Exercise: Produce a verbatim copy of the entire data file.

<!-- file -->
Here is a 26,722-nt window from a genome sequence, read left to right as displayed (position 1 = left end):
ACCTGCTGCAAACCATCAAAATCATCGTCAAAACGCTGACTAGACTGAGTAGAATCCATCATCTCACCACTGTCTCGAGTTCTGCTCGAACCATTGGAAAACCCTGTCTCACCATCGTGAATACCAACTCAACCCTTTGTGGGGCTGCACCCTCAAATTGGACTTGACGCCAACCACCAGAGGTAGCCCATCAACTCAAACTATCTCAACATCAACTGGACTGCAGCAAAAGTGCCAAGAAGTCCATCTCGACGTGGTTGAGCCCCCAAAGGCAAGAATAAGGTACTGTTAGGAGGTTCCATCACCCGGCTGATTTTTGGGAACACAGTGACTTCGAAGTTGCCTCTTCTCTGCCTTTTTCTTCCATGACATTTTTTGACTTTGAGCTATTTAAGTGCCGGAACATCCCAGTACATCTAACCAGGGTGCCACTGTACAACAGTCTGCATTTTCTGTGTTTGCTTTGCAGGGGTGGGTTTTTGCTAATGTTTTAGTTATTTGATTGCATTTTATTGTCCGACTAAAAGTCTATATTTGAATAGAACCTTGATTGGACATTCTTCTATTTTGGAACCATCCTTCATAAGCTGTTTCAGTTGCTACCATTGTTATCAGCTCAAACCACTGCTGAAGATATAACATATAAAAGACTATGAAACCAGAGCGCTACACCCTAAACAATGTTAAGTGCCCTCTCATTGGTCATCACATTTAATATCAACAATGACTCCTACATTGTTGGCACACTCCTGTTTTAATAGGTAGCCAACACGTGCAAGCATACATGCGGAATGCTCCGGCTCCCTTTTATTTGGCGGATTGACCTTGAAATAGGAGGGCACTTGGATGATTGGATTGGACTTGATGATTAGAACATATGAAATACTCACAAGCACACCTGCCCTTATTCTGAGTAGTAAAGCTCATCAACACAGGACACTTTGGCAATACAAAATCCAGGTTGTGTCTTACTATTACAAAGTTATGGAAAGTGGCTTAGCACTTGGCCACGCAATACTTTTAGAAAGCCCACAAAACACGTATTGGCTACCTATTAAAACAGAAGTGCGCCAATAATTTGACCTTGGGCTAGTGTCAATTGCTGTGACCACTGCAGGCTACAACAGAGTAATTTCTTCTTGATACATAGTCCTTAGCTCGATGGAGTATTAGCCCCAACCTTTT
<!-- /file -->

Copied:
Here is a 26,722-nt window from a genome sequence, read left to right as displayed (position 1 = left end):
ACCTGCTGCAAACCATCAAAATCATCGTCAAAACGCTGACTAGACTGAGTAGAATCCATCATCTCACCACTGTCTCGAGTTCTGCTCGAACCATTGGAAAACCCTGTCTCACCATCGTGAATACCAACTCAACCCTTTGTGGGGCTGCACCCTCAAATTGGACTTGACGCCAACCACCAGAGGTAGCCCATCAACTCAAACTATCTCAACATCAACTGGACTGCAGCAAAAGTGCCAAGAAGTCCATCTCGACGTGGTTGAGCCCCCAAAGGCAAGAATAAGGTACTGTTAGGAGGTTCCATCACCCGGCTGATTTTTGGGAACACAGTGACTTCGAAGTTGCCTCTTCTCTGCCTTTTTCTTCCATGACATTTTTTGACTTTGAGCTATTTAAGTGCCGGAACATCCCAGTACATCTAACCAGGGTGCCACTGTACAACAGTCTGCATTTTCTGTGTTTGCTTTGCAGGGGTGGGTTTTTGCTAATGTTTTAGTTATTTGATTGCATTTTATTGTCCGACTAAAAGTCTATATTTGAATAGAACCTTGATTGGACATTCTTCTATTTTGGAACCATCCTTCATAAGCTGTTTCAGTTGCTACCATTGTTATCAGCTCAAACCACTGCTGAAGATATAACATATAAAAGACTATGAAACCAGAGCGCTACACCCTAAACAATGTTAAGTGCCCTCTCATTGGTCATCACATTTAATATCAACAATGACTCCTACATTGTTGGCACACTCCTGTTTTAATAGGTAGCCAACACGTGCAAGCATACATGCGGAATGCTCCGGCTCCCTTTTATTTGGCGGATTGACCTTGAAATAGGAGGGCACTTGGATGATTGGATTGGACTTGATGATTAGAACATATGAAATACTCACAAGCACACCTGCCCTTATTCTGAGTAGTAAAGCTCATCAACACAGGACACTTTGGCAATACAAAATCCAGGTTGTGTCTTACTATTACAAAGTTATGGAAAGTGGCTTAGCACTTGGCCACGCAATACTTTTAGAAAGCCCACAAAACACGTATTGGCTACCTATTAAAACAGAAGTGCGCCAATAATTTGACCTTGGGCTAGTGTCAATTGCTGTGACCACTGCAGGCTACAACAGAGTAATTTCTTCTTGATACATAGTCCTTAGCTCGATGGAGTATTAGCCCCAACCTTTT